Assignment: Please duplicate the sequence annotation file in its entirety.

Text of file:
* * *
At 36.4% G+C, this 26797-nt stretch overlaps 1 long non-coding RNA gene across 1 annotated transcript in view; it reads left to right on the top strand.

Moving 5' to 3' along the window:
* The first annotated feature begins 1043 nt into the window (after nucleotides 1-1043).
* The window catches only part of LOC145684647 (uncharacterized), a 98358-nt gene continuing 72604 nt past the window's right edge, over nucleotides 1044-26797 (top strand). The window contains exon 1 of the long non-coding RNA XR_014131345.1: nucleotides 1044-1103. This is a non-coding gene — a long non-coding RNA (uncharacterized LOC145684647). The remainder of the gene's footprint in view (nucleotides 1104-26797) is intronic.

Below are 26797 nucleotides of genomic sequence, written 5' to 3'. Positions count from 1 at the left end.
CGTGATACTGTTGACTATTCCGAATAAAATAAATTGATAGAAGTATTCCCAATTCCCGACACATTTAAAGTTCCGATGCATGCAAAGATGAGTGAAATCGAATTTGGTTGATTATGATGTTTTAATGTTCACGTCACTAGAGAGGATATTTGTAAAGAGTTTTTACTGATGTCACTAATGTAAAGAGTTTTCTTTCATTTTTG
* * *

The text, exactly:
At 36.4% G+C, this 26797-nt stretch overlaps 1 long non-coding RNA gene across 1 annotated transcript in view; it reads left to right on the top strand.

Moving 5' to 3' along the window:
* The first annotated feature begins 1043 nt into the window (after nucleotides 1-1043).
* The window catches only part of LOC145684647 (uncharacterized), a 98358-nt gene continuing 72604 nt past the window's right edge, over nucleotides 1044-26797 (top strand). The window contains exon 1 of the long non-coding RNA XR_014131345.1: nucleotides 1044-1103. This is a non-coding gene — a long non-coding RNA (uncharacterized LOC145684647). The remainder of the gene's footprint in view (nucleotides 1104-26797) is intronic.

Below are 26797 nucleotides of genomic sequence, written 5' to 3'. Positions count from 1 at the left end.
CGTGATACTGTTGACTATTCCGAATAAAATAAATTGATAGAAGTATTCCCAATTCCCGACACATTTAAAGTTCCGATGCATGCAAAGATGAGTGAAATCGAATTTGGTTGATTATGATGTTTTAATGTTCACGTCACTAGAGAGGATATTTGTAAAGAGTTTTTACTGATGTCACTAATGTAAAGAGTTTTCTTTCATTTTTG